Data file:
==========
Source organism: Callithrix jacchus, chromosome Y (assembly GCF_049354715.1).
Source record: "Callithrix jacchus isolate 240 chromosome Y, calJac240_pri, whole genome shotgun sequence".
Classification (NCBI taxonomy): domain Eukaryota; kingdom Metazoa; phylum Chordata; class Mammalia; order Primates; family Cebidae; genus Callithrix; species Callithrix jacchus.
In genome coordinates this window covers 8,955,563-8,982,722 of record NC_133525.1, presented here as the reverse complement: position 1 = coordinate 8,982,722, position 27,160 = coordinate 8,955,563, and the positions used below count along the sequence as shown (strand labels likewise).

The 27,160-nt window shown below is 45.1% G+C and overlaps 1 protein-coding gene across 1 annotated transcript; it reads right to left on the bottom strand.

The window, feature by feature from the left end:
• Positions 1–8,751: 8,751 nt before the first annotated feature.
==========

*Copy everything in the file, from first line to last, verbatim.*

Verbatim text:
Source organism: Callithrix jacchus, chromosome Y (assembly GCF_049354715.1).
Source record: "Callithrix jacchus isolate 240 chromosome Y, calJac240_pri, whole genome shotgun sequence".
Classification (NCBI taxonomy): domain Eukaryota; kingdom Metazoa; phylum Chordata; class Mammalia; order Primates; family Cebidae; genus Callithrix; species Callithrix jacchus.
In genome coordinates this window covers 8,955,563-8,982,722 of record NC_133525.1, presented here as the reverse complement: position 1 = coordinate 8,982,722, position 27,160 = coordinate 8,955,563, and the positions used below count along the sequence as shown (strand labels likewise).

The 27,160-nt window shown below is 45.1% G+C and overlaps 1 protein-coding gene across 1 annotated transcript; it reads right to left on the bottom strand.

The window, feature by feature from the left end:
• Positions 1–8,751: 8,751 nt before the first annotated feature.